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The news of Martin Baron’s retirement this week brought a major problem for journalism into greater focus.

Mr. Baron, the exceptional executive editor of The Washington Post, in speaking with The New York Times about his decision, said the biggest challenge to journalism today was the “level of conspiracy thinking that has become entrenched with a substantial portion of the American public.”

That’s also true, though to a much lesser degree, here. During the past month, with sustained lies from U.S. officials about who won the presidential election culminating in the violent attack on Congress, I have seen a rise in complaints from those who don’t believe the results.

While I think the vast, vast majority of Globe and Mail readers and Canadians believe the election was fair, there were a few who complained to me about fake news, a stolen election, etc., and wanted to argue at length that there was evidence of massive electoral fraud, when it was proven there was none.

So how, as Mr. Baron said, do you have a conversation without agreement on a common set of facts?

While we may not have the same divisive politics or partisan media here, we are influenced by the same problems that come from a lack of control over social media.

Earlier this week, in Canada, a report called for giant social-media companies such as Facebook to have content moderation practices and act responsibly. The federally funded report by the Public Policy Forum’s Canadian Commission on Democratic Expression noted that these platforms are causing democratic harm and are highlighting sensational and extreme views. It argued for greater legal controls and actions “to ensure their services do not cause harm to individuals and groups.”

In an opinion piece for the Ottawa Citizen, Edward Greenspon, president and chief executive of the Ottawa-based Public Policy Forum, wrote about the “dark side to the Internet. Governments the world over have been tentative as hate and disinformation seep into our body politic. … Democratization being used against democracy represents one of the central paradoxes of our times. The Internet has become a propagandist’s dream, loosening the grip on reality of tens of millions of people at a time, as we saw in the aftermath of the Nov. 2 U.S. presidential election.”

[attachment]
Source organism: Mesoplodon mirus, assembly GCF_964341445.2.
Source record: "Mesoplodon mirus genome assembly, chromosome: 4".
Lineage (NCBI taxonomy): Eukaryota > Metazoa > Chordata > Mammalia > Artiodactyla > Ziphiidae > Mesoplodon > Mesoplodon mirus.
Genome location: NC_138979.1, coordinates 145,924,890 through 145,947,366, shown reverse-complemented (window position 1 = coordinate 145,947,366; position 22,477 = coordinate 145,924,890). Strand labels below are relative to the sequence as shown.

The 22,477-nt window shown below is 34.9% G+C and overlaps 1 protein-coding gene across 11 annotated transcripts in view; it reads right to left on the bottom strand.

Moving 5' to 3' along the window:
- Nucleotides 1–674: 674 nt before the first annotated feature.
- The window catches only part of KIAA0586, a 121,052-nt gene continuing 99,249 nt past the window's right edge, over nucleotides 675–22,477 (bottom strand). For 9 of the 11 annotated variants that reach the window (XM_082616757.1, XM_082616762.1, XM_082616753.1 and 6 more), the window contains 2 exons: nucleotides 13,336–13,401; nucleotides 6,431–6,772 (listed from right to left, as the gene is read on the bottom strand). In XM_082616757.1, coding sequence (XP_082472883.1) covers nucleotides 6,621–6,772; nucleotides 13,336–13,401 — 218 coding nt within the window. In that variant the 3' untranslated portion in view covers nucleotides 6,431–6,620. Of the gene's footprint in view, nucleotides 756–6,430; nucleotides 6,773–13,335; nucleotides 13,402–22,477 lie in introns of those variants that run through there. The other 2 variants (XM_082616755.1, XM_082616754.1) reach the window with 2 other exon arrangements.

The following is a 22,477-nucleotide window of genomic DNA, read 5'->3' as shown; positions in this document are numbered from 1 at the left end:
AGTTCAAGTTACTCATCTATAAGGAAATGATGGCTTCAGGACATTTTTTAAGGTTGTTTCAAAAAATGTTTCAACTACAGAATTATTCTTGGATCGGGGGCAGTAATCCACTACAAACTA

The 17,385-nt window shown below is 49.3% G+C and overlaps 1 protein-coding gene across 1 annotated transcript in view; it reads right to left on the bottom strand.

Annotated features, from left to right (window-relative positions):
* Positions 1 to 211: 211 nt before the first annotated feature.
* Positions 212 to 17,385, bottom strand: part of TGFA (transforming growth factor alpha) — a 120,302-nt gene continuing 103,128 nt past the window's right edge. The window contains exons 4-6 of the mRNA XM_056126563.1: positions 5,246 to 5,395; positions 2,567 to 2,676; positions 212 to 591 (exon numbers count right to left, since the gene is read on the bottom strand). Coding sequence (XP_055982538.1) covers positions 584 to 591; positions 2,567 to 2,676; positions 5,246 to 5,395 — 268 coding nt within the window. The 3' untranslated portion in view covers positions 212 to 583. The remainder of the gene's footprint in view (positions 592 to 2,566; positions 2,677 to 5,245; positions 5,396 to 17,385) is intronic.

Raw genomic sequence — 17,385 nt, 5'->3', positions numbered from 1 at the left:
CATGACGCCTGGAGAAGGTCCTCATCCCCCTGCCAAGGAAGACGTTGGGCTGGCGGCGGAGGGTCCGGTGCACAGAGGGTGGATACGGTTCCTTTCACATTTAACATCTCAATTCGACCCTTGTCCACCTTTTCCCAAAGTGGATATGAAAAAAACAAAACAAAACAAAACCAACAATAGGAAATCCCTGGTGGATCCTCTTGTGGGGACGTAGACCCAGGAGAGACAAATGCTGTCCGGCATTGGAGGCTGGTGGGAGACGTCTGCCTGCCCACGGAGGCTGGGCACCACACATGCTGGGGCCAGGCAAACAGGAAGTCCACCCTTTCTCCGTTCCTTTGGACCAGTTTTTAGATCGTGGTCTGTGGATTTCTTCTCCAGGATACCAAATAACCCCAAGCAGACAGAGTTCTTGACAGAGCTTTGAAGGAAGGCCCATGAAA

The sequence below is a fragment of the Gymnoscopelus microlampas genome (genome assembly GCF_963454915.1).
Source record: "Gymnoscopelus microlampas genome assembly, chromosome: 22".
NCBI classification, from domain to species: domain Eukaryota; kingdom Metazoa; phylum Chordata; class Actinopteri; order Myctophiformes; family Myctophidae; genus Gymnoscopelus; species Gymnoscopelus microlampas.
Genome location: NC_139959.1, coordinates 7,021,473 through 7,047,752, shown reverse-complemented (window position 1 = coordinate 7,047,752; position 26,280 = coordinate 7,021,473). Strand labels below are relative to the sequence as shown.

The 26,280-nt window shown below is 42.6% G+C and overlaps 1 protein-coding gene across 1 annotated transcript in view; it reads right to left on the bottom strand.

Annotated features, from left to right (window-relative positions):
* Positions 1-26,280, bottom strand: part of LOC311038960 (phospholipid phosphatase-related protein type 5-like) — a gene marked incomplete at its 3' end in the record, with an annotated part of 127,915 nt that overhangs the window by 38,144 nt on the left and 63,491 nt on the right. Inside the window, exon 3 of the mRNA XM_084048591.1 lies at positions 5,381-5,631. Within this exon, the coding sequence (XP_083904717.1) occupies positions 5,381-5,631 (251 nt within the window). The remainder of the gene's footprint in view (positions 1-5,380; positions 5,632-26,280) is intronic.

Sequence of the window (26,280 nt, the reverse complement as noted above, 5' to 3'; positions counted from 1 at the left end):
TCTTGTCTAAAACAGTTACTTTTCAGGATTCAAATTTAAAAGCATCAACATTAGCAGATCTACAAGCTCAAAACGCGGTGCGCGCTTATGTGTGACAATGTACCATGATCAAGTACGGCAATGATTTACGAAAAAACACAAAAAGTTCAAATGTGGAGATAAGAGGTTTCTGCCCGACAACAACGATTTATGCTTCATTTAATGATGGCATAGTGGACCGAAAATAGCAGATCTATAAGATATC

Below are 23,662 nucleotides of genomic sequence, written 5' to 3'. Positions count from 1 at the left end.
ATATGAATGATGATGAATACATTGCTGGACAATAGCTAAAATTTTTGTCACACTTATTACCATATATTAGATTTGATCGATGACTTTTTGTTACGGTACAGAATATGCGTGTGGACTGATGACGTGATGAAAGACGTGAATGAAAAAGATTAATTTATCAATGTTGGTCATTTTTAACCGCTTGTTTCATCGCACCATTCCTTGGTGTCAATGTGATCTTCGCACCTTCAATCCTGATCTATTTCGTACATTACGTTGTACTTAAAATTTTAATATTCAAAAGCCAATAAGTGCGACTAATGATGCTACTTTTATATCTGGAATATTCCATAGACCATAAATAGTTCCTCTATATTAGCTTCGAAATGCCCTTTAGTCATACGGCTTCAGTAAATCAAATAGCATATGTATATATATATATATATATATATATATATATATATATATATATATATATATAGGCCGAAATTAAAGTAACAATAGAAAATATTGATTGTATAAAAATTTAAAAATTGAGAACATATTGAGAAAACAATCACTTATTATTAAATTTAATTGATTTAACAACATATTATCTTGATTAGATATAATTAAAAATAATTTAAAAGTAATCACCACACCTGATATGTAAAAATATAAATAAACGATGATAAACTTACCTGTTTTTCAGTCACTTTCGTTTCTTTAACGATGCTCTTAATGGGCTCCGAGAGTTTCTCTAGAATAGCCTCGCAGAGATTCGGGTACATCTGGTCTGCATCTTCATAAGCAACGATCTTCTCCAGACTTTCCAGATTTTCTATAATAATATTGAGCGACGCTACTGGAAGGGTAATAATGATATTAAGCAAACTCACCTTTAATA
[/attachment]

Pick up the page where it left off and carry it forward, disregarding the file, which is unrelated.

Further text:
While attention must turn to social media, mainstream media must also learn from and react to this growing distrust and the lack of agreed upon facts. Top of the list is to be fair, accurate and responsible and show readers how journalists do their work.

Beyond that, media should get outside its bubble and show more emerging views and reasonable opinions.

On the U.S. election, perhaps the best thing to silence the conspiracy noise is to change the channel and move on with coverage of the Biden administration, and more importantly, put more attention on major Canadian issues. I heard from several readers early this month who described Trump news fatigue and asked for fewer stories on the U.S. impeachment battle and more Canadian news, including some uplifting stories.

Of course when major news happens in the United States, it is important for Canadians to know what is happening to our closest neighbour and why, and as you have seen, Globe coverage has moved to much more Canadian news.

In terms of giving readers a voice, I’ve written about The Globe website’s reader comments – and The Globe’s position that they should be a place where strong opinions can be debated but personal insults and attacks not allowed.

The Globe’s community guidelines have been updated at this link. Along with more explicit guidelines comes some positive and negative enforcement: The Globe will more frequently feature top comments that exemplify the productive and civil discourse readers expect from others in The Globe community. And those who don’t follow the guidelines will be put in a temporary penalty box or banned entirely.

In response to the few readers who hold onto their “alternative facts” about the U.S. election results, I have shared actual facts about the vote counts and the courts’ response but to little or no avail. It is always worth trying for a civil debate, but it is more important to keep reinforcing the facts.